confection a modern-day spin, with his signature Drunken Date Cake. There’s no rum involved – the sponge cake is kissed with Four Peaks Oatmeal Stout beer and emerges all the better for it with mild, earthy notes and lightly sweet, spicy zing. The secret, Curry says, is to start with the good, local stuff, like plump dates sourced from McClendon’s Select in Peoria, flour from Hayden Flour Mills in Tempe, and duck eggs from Two Wash Ranch in New River. Of course, the beer is integral, too. Curry admires the Four Peaks stout for its great depth of spice, boldness and bitterness that’s just enough to balance the sugary dates. Another insider tidbit: The base of the cake relies on a stable emulsion of the beer and dates that locks in hydration without requiring lashings of butter. As a finishing touch (we had to coax this classified item out of him), Curry dusts brown sugar on double-buttered parchment paper before wrapping the cake and putting it in the oven.
7042 E. Indian School Rd.,
All along we thought we
knew beer, speaking as we do in fancy terms like “balancing malt backbone” or “thick, rocky heads of great retention.” But head chef Nic Patton does us one better, referencing “chef-serious beers” when discussing how he concocts his weekly-special recipes. Beer-battered fish and chips takes on new import when made with Sonoran Brewing Company’s 7 Wives Saison, crafted in partnership with chef Jeremy Pacheco of Lon’s at the Hermosa. The beer includes wheat from Pacheco’s father’s Marana farm, pink peppercorns plucked from Singh Farms in Scottsdale, fennel from Lon’s garden, and mesquite syrup made by Cotton Country Jams in Phoenix. The kitchen also favors Sonoran Brewing and Eddie Matney’s own collaborative beer, a basil-tinged beauty called FFF that Matney uses in his steamed Ipswich clams. For beer cheddar soup, the chef loves 8th Street Ale From Four Peaks, and uses Old Monkeyshine Ale from Nimbus in his popular tailgate chili. Alas, the famous Mo-Rockin’ shrimp in beer sauce uses Budweiser – but the shrimp’s seasoning would crush a better beer’s nuances anyway.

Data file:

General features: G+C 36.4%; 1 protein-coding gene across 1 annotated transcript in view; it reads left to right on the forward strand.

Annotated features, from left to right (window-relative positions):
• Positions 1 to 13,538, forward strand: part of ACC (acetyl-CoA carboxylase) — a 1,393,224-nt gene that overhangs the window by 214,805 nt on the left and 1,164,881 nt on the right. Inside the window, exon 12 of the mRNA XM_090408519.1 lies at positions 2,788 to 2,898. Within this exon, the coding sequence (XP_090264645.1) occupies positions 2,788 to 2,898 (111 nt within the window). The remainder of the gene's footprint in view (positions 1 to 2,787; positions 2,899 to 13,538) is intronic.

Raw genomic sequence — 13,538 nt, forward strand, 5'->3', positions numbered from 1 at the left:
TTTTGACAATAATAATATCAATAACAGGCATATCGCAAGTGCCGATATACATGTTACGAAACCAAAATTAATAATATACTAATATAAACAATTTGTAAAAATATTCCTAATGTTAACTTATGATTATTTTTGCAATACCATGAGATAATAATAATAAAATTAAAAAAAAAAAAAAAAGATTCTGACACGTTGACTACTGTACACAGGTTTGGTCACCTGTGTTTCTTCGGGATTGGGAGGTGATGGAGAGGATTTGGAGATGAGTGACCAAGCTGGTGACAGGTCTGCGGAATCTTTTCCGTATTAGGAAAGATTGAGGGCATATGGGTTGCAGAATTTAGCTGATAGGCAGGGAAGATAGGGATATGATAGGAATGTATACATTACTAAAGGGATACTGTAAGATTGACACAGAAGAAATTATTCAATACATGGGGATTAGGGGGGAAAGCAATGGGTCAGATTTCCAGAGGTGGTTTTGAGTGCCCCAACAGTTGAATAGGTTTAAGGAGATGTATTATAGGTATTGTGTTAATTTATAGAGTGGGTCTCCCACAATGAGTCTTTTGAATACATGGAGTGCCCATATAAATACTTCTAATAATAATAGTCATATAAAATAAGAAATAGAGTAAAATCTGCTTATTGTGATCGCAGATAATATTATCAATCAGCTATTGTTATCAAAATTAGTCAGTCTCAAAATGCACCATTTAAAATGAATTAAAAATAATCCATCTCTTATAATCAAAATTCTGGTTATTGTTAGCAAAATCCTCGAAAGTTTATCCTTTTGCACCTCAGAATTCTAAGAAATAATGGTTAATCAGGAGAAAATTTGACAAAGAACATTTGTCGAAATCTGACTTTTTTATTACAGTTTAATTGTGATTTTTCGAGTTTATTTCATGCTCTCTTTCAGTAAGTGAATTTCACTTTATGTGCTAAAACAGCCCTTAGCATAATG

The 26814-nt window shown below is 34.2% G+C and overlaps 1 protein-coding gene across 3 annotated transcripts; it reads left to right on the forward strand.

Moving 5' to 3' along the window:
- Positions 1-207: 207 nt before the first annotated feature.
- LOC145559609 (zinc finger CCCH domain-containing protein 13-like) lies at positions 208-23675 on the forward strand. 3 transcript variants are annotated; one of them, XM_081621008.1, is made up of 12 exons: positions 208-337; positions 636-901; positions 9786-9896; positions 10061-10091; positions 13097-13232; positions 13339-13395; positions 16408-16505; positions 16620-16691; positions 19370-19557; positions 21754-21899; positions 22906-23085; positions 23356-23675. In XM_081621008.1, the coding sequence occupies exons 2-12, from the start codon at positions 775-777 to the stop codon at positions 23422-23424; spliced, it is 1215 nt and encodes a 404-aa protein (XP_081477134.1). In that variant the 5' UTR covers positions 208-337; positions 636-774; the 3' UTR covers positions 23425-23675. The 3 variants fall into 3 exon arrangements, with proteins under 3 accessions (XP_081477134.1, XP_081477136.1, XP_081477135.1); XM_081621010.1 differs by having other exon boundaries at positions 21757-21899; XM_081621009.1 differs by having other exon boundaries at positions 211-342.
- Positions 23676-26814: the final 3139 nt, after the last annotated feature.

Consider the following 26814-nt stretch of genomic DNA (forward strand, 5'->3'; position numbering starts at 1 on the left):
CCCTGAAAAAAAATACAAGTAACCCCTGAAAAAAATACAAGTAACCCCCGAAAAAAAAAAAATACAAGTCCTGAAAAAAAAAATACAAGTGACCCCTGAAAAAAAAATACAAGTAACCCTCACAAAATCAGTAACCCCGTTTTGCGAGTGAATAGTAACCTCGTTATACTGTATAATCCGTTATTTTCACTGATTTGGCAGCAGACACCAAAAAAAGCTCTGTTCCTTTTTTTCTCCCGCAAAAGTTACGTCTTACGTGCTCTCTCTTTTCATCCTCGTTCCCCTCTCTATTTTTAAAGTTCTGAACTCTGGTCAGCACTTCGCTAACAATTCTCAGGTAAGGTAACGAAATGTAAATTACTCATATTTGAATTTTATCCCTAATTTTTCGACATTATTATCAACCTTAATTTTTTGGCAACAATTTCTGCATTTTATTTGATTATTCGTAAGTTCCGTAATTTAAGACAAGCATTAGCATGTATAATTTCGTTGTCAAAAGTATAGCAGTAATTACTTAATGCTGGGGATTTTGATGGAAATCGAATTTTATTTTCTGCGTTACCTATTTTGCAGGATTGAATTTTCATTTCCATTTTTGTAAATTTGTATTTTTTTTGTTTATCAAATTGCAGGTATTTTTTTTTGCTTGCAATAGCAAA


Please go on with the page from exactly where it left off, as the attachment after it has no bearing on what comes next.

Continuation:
Four Peaks Brewery
1340 E. Eighth St., Tempe
(also 15745 N. Hayden Rd.,
Arizona’s largest craft beer maker isn’t solely about beer – the bustling pub also serves first-rate food, much of it inspired by, and made with, the house suds. Four Peaks churns out some 40,000 barrels a year, but it’s still credibly boutique, thanks to a lengthy list of small-batch offerings and seasonal favorites like Pumpkin Porter. While co-owner/brewmaster Andy Ingram deserves credit for the quaffs, Four Peaks co-owner and chef Arthur Craft deserves kudos for culinary delights like home-baked beer bread, beer-battered fish and chips, and a smooth, chocolately Oatmeal Stout vanilla bean milk shake. But what really strikes our beer-food fancy is the filet mignon, a belly-filling platter of two juicy 4-ounce steak medallions grilled to order and lavished in a Kilt Lifter demi-glacé. The beer adds a full-bodied malty-sweet character and a bit of roasted caramel and barley character to the beef, and a touch of elegance to the meal. To drink alongside, Ingram and Craft suggest another slightly sweet beer: their Oatmeal Stout, or a dry, hoppy IPA.
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